Next, I want you to think about two points that an article in Der Spiegel (German) shared recently:

  1. We put our online data there ourselves.
  2. We love to vicariously enjoy the intimate details of the lives of others (e.g., royals, celebrities, and politicians, etc.), but we don't like it when the details of our own lives are shared.

While Facebook does use, and has the power to abuse our data, we do, willingly, hand a lot of it to them in the first place. Now let's dive down the rabbit hole just a little bit further. Let's say you willingly give Facebook (or any other social network or organisation) your data.

Then, let's say you give "friends of friends" access to your data so that your friends' friends can see and comment on your data, or your friends can share your thoughts and posts with their friends. And when all that's in place, let's say that you have a friend who then grants an advertiser access to that data.

How should Facebook handle it? Consider that you have expressly given that friend access to that data and then that friend has explicitly given access to that data to the advertiser. You could say that, technically, Facebook is just doing what you have expressly allowed them to do with your data.

This is what bothers me about how social media platforms work and how our lack of understanding about them can lead to situations that we genuinely don't expect or appreciate.

Given the change of events that I just described, it's reasonable for Facebook to assert that you allowed them to do what they did. At the same time, it's reasonable to expect that the average user may not fully appreciate what they're consenting to.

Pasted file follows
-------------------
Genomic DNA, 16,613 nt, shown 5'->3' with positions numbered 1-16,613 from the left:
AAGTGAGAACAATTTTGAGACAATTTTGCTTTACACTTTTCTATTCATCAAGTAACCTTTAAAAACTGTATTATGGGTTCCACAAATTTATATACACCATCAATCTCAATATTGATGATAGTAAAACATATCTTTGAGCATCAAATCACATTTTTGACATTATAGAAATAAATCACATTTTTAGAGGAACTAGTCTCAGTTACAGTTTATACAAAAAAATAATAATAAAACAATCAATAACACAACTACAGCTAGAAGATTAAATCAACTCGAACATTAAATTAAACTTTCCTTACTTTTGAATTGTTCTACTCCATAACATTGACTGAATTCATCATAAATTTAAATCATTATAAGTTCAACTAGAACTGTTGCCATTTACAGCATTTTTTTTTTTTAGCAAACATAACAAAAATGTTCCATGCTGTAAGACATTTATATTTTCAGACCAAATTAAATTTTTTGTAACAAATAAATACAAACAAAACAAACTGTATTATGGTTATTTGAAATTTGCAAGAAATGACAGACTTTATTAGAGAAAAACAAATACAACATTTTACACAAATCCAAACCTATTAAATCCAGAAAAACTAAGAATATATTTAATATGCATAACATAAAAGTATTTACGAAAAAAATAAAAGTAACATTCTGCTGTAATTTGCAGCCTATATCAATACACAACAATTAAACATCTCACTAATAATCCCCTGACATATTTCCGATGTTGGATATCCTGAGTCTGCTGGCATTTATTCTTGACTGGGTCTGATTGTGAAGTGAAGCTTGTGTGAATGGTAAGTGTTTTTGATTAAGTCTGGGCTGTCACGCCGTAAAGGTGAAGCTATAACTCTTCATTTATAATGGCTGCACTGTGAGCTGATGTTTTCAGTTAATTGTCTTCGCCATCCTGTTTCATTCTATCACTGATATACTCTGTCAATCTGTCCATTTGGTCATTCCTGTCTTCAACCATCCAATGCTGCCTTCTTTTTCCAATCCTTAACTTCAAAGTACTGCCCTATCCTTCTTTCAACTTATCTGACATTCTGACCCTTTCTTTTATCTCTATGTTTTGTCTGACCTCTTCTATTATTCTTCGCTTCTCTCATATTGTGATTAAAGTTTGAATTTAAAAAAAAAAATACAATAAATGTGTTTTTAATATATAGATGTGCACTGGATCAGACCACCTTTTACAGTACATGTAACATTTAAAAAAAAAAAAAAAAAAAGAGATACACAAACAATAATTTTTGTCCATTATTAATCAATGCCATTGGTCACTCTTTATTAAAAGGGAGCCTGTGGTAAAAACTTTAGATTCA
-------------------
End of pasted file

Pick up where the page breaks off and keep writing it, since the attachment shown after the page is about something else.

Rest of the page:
Chew over that for a moment or two.

That's a Wrap

There's a lot to consider around the use of our personal data, how social media platforms (and other companies) collect, analyse, and user our data, and what that means for our privacy in the modern age, and how trusting we should be with our online privacy.

And this article, even if it were twice or three times as long, couldn't hope to discuss it, nor Facebook's motivations or actions, in sufficient detail. But, I hope that by pulling more threads together, you are in a more informed position, and able to make a more informed choice about how you approach using Facebook and other sites in the future.

That said, I will continue to update this article with links to related articles, so that you can gain as thorough an understanding as possible.

Are you going to close your Facebook account? Are you going to continue as before? Alternatively, are you going to take a more considered view as to how you use it, what you share, like, and comment on?

Have you reviewed your Facebook privacy settings, and locked them down as much as you can? If so, what settings did you apply first?

Further Reading

Matthew Setter. Ethical Hacker, Online Privacy Advocate, and a Software Engineer.

Matthew Setter

Software Engineer, Ethical Hacker, & Online Privacy Advocate.

Matthew Setter is a software engineer, ethical hacker, privacy advocate, & technical writer, who loves travelling. He is based in Nuremberg, Germany. When he's not doing all things tech, he's spending time with his family, and friends.